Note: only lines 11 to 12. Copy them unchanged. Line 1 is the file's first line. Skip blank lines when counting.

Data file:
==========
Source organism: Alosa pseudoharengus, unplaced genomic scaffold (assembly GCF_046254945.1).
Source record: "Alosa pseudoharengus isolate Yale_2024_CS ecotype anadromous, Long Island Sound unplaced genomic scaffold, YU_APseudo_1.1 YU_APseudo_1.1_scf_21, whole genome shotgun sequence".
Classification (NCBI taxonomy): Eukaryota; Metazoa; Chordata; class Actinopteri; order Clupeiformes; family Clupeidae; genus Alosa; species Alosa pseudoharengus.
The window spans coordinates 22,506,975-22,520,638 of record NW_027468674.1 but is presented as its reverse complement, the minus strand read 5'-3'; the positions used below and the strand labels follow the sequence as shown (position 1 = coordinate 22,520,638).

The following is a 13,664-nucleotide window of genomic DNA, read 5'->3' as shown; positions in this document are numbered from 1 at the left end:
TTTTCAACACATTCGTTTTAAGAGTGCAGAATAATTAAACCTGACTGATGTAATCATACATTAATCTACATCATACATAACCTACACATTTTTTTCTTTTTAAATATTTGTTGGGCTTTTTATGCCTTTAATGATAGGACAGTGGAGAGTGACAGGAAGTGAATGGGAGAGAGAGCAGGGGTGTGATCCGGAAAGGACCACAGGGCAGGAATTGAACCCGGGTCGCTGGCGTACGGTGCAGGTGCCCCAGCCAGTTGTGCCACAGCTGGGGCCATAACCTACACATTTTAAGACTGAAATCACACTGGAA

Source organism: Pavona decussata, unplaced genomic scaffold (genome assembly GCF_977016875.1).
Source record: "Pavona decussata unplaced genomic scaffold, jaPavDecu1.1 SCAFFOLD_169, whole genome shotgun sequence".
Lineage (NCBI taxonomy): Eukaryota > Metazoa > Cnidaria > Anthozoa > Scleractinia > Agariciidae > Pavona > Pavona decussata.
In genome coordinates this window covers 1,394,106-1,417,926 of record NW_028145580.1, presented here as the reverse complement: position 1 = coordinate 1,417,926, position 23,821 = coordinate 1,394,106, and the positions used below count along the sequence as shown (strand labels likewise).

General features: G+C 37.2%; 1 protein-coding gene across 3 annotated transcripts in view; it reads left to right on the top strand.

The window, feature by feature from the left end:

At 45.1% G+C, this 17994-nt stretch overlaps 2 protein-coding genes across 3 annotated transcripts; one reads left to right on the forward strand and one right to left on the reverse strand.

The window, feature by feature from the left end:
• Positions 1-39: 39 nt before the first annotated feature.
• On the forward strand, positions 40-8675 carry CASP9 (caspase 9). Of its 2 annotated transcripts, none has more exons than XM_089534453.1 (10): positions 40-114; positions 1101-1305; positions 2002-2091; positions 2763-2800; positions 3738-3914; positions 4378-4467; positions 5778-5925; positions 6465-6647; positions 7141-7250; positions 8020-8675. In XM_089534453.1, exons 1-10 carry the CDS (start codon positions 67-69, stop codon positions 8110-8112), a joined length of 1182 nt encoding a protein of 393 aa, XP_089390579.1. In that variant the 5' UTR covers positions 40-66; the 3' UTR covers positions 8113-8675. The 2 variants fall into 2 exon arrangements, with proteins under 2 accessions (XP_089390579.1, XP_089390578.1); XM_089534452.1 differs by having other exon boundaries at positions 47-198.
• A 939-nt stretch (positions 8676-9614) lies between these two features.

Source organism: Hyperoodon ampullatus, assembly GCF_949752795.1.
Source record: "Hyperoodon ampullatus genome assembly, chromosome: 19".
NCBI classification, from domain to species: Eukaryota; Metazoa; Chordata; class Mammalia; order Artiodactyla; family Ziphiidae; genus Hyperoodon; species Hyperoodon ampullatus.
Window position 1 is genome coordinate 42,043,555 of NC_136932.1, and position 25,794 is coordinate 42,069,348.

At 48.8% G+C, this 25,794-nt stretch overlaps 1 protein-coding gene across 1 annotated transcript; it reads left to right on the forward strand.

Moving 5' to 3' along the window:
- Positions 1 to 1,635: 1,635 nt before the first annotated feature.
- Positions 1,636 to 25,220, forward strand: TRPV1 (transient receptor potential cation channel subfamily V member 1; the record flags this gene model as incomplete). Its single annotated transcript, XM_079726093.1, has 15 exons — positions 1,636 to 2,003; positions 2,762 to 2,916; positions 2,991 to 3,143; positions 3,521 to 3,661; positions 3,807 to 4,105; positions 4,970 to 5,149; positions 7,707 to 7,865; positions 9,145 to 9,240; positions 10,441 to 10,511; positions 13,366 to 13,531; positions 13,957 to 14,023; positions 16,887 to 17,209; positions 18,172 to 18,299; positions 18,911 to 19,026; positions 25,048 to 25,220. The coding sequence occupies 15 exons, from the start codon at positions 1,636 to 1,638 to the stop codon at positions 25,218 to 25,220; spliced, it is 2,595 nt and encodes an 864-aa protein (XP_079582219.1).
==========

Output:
General features: G+C 37.2%; 1 protein-coding gene across 3 annotated transcripts in view; it reads left to right on the top strand.

The window, feature by feature from the left end: